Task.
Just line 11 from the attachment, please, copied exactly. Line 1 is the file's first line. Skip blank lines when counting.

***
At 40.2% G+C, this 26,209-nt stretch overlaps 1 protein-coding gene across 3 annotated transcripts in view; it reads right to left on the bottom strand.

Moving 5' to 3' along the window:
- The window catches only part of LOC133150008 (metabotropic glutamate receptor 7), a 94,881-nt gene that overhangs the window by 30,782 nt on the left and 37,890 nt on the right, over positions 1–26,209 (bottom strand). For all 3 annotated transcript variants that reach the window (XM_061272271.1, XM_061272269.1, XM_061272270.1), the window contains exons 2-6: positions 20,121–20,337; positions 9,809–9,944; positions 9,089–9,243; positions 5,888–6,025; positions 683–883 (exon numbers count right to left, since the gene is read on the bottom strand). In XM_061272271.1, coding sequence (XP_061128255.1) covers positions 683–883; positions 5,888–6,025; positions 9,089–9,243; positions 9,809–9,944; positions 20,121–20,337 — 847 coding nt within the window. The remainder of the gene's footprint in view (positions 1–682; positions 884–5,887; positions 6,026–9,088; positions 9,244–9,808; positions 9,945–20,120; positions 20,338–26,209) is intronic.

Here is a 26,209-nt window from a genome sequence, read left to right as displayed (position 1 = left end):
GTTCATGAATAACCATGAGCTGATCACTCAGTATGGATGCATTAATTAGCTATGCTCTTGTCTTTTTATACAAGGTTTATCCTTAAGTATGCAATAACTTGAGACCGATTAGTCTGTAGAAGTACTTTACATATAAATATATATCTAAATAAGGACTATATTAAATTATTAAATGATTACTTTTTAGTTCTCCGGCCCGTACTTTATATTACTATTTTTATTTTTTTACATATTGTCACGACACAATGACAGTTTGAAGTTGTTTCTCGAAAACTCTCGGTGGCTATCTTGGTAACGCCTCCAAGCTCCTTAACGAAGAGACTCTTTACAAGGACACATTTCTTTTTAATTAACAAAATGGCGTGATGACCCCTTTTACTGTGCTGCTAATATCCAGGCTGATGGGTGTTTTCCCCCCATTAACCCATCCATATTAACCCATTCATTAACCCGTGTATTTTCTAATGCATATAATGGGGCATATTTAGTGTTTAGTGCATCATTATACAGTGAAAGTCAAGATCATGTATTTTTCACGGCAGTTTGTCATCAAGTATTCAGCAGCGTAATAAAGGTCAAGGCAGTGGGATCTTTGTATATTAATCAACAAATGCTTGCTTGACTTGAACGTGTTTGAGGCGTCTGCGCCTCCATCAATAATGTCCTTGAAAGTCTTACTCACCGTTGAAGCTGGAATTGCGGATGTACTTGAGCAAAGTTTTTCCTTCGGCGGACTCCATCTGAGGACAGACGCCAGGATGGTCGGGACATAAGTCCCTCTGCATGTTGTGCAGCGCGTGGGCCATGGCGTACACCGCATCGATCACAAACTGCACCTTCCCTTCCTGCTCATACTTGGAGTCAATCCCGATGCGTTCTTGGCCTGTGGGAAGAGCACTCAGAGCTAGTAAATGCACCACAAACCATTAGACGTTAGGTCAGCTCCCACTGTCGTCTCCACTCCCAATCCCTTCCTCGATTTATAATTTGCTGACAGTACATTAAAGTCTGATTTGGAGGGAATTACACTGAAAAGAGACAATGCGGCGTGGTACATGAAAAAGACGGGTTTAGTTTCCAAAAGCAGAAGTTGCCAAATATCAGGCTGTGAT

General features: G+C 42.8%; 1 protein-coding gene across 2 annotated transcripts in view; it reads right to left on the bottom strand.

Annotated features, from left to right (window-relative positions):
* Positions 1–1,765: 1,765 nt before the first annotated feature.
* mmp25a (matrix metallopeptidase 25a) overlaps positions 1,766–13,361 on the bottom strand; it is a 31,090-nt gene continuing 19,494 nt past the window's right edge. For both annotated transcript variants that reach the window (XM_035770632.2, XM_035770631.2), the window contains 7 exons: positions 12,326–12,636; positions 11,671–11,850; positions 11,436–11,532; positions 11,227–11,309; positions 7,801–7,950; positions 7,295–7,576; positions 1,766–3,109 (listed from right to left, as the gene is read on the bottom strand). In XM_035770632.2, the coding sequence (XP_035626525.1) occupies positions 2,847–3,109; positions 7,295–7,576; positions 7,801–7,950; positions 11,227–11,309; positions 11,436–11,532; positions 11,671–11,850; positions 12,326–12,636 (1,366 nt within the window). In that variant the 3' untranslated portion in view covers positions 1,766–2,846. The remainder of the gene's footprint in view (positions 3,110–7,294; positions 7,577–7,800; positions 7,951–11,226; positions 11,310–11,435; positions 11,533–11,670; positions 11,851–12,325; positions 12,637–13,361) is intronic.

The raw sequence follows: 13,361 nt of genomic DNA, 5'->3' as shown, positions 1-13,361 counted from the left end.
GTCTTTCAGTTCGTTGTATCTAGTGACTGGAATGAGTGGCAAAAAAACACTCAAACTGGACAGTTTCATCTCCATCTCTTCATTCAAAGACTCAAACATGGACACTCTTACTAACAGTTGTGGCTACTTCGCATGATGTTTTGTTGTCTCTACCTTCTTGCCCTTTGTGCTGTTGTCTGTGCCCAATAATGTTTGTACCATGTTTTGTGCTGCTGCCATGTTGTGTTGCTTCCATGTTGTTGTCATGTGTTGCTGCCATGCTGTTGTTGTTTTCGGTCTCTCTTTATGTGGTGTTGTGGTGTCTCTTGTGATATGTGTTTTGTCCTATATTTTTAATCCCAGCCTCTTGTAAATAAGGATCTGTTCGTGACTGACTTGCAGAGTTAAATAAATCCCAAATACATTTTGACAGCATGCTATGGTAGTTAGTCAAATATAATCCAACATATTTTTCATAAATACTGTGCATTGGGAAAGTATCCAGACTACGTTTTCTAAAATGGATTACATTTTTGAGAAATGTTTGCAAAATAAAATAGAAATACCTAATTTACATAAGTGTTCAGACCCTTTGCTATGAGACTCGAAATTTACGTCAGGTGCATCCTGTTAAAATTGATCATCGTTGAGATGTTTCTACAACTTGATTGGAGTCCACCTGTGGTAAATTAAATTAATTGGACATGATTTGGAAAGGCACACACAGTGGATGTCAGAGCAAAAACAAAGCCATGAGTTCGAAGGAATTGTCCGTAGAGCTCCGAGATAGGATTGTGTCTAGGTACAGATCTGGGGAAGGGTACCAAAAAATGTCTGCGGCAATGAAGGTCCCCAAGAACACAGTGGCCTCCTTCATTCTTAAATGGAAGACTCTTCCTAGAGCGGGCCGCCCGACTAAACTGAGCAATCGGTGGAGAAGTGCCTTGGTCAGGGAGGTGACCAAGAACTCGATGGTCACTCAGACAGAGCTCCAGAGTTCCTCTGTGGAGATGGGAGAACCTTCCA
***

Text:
GTCTTTCAGTTCGTTGTATCTAGTGACTGGAATGAGTGGCAAAAAAACACTCAAACTGGACAGTTTCATCTCCATCTCTTCATTCAAAGACTCAAACATGGACACTCTTACTAACAGTTGTGGCTACTTCGCATGATGTTTTGTTGTCTCTACCTTCTTGCCCTTTGTGCTGTTGTCTGTGCCCAATAATGTTTGTACCATGTTTTGTGCTGCTGCCATGTTGTGTTGCTTCCATGTTGTTGTCATGTGTTGCTGCCATGCTGTTGTTGTTTTCGGTCTCTCTTTATGTGGTGTTGTGGTGTCTCTTGTGATATGTGTTTTGTCCTATATTTTTAATCCCAGCCTCTTGTAAATAAGGATCTGTTCGTGACTGACTTGCAGAGTTAAATAAATCCCAAATACATTTTGACAGCATGCTATGGTAGTTAGTCAAATATAATCCAACATATTTTTCATAAATACTGTGCATTGGGAAAGTATCCAGACTACGTTTTCTAAAATGGATTACATTTTTGAGAAATGTTTGCAAAATAAAATAGAAATACCTAATTTACATAAGTGTTCAGACCCTTTGCTATGAGACTCGAAATTTACGTCAGGTGCATCCTGTTAAAATTGATCATCGTTGAGATGTTTCTACAACTTGATTGGAGTCCACCTGTGGTAAATTAAATTAATTGGACATGATTTGGAAAGGCACACACAGTGGATGTCAGAGCAAAAACAAAGCCATGAGTTCGAAGGAATTGTCCGTAGAGCTCCGAGATAGGATTGTGTCTAGGTACAGATCTGGGGAAGGGTACCAAAAAATGTCTGCGGCAATGAAGGTCCCCAAGAACACAGTGGCCTCCTTCATTCTTAAATGGAAGACTCTTCCTAGAGCGGGCCGCCCGACTAAACTGAGCAATCGGTGGAGAAGTGCCTTGGTCAGGGAGGTGACCAAGAACTCGATGGTCACTCAGACAGAGCTCCAGAGTTCCTCTGTGGAGATGGGAGAACCTTCCA